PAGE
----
“Right now, if I was going to give you a going rate on payment by outcome contracts, I would tell you the going rates are around $20 per metric ton of CO2 equivalent. When I ask a farmer what the contract says, you know what they’re telling me, $20 per acre. Turns out those may not be the same thing because when I think on a yearly basis, $20 an acre sounds pretty good. But if the contract is written as $20 per metric ton of carbon stored, guess what? I get $20 if I store a metric ton of carbon. That's not feasible in most places.”

Lashmet breaks contracts into two categories: payment for outcome or payment for practice. The latter is “very straightforward. If you adopt the practice, you'll get a payment.”

Most contracts are payment for outcome. “That's where they're going to come out and pay you based on the additional carbon stored in the soil or the reduction in the emission from your operation. And they're going to make those payments based on either measurements, modeling or some combination of the two.”

Lashmet notes the importance to decipher the difference between the two. “Maybe I adopt the cover crop, but when they come and measure or model, they tell me I didn't store any additional carbon, then I don't get paid because it's based on that actual outcome of the practices.

“If you're going to take one thing away from this, people have to understand the potential for sequestration in their particular field. That $20 payment's great if you can store a metric ton of carbon.

“Does anybody know what the nationwide average storage potential for farmland is? .6. Point six tons of carbon is the nationwide average. In my part of the world, in the Texas Panhandle, Dr. Katie Lewis (soil scientist) has done a lot of work on this, and she tells me our number is more like 0.1. So, if I store .1 tons of carbon in my soil every year and I get paid $20 per metric ton of carbon sold, that’s $2 an acre.”

Before changing practices on the farm or ranch, calculate the cost of those changes, and ask, “At $2 per acre, am I going to be in the red or the black?”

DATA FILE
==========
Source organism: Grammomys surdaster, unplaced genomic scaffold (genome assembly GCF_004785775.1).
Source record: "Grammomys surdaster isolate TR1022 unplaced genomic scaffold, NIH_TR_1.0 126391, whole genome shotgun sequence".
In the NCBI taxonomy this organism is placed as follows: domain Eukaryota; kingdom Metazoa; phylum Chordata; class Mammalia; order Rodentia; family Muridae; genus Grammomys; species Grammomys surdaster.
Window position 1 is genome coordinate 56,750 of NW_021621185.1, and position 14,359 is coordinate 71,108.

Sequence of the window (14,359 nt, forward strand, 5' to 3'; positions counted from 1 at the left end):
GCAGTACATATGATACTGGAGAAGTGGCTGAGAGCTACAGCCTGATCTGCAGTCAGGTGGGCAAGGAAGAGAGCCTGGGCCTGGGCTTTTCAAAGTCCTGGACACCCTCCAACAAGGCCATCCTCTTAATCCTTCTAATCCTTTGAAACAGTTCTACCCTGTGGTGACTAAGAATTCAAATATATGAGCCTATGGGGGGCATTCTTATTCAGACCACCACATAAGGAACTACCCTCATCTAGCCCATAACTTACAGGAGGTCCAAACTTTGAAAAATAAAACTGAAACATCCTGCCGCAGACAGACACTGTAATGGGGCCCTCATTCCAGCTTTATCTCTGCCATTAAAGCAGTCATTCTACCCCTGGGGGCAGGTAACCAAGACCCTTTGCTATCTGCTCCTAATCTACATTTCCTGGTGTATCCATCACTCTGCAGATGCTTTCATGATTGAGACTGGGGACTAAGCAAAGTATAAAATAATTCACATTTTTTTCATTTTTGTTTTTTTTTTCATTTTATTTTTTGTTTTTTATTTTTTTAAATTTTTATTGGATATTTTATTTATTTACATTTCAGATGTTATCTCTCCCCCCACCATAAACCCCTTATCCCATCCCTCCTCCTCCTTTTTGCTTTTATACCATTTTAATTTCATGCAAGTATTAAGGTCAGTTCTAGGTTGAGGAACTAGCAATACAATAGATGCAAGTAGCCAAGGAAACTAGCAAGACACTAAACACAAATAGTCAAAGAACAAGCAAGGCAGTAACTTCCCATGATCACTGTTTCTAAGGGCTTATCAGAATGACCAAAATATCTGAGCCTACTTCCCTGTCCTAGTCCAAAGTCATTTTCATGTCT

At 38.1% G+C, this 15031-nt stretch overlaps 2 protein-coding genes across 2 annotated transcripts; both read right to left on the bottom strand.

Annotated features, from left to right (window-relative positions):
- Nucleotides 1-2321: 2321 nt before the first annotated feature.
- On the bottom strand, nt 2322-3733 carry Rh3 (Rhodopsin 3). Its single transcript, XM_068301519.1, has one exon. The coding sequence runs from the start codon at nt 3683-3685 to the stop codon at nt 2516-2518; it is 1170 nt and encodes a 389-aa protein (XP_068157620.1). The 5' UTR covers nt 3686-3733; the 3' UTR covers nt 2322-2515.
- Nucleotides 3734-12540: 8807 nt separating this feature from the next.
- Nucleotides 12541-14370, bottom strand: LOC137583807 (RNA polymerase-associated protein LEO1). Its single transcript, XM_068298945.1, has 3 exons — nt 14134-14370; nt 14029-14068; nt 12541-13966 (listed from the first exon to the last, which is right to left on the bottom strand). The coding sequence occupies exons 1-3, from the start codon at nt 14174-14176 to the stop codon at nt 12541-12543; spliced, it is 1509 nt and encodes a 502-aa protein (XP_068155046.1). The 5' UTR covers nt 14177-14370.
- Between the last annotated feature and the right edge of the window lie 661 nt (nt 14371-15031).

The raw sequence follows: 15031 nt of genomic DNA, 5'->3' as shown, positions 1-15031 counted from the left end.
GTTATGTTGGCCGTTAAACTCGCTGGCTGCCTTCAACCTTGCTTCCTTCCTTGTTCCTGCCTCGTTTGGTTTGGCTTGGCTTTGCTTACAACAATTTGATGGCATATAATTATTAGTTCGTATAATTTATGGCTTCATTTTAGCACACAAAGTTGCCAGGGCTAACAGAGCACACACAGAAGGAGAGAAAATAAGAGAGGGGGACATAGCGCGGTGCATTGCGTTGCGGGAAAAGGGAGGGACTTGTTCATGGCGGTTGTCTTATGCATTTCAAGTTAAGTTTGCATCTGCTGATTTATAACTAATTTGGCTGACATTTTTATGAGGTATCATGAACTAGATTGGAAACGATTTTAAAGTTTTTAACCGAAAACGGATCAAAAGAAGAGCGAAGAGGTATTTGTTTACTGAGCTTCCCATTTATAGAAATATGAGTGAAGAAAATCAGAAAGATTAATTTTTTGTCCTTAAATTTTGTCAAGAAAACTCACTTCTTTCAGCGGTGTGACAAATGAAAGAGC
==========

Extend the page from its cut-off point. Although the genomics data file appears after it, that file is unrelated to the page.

Stacking provisions

Also understand the scope of the stacking provision. “All the contracts I’ve seen have a stacking provision. At a base level, what that says is you can't take Farm A and sign it up with carbon company No. 1 and then take that same field, Farm A, and also sign it up with carbon company No. 2. You can't double sell the same carbon credits. That’s fine. That seems fair.

“But some of these are written really broadly and could also prohibit you from entering into government programs related to carbon to the extent those are developed. We don't know what kind of money those are going to be offering. Could it be more than $2 an acre? Based on our numbers earlier, probably.”

Carbon contracts may also disqualify producers from government payments. “Things like ARC/PLC or EQIP, even crop insurance, could potentially be implicated, so watch the terms of the particular contract,” she says.

Next? Read Part 2, “Carbon contracts: Understanding your legal obligations.”

About the Author(s)

Shelley E. Huguley

Editor, Southwest Farm Press

Shelley Huguley has been involved in agriculture for the last 25 years. She began her career in agricultural communications at the Texas Forest Service West Texas Nursery in Lubbock, where she developed and produced the Windbreak Quarterly, a newspaper about windbreak trees and their benefit to wildlife, production agriculture and livestock operations. While with the Forest Service she also served as an information officer and team leader on fires during the 1998 fire season and later produced the Firebrands newsletter that was distributed quarterly throughout Texas to Volunteer Fire Departments. Her most personal involvement in agriculture also came in 1998, when she married the love of her life and cotton farmer Preston Huguley of Olton, Texas. As a farmwife, she knows first-hand the ups and downs of farming, the endless decisions made each season based on “if” it rains, “if” the drought continues, “if” the market holds. She is the bookkeeper for their family farming operation and cherishes moments on the farm such as taking harvest meals to the field or starting a sprinkler in the summer with the whole family lending a hand. Shelley has also freelanced for agricultural companies such as Olton CO-OP Gin, producing the newsletter Cotton Connections while also designing marketing materials to promote the gin. She has published articles in agricultural publications such as Southwest Farm Press while also volunteering her marketing and writing skills to non-profit organizations such as Refuge Services, an equine-assisted therapy group in Lubbock. She and her husband reside in Olton with their three children Breely, Brennon and HalleeKate.

Subscribe to receive top agriculture news
Be informed daily with these free e-newsletters

You May Also Like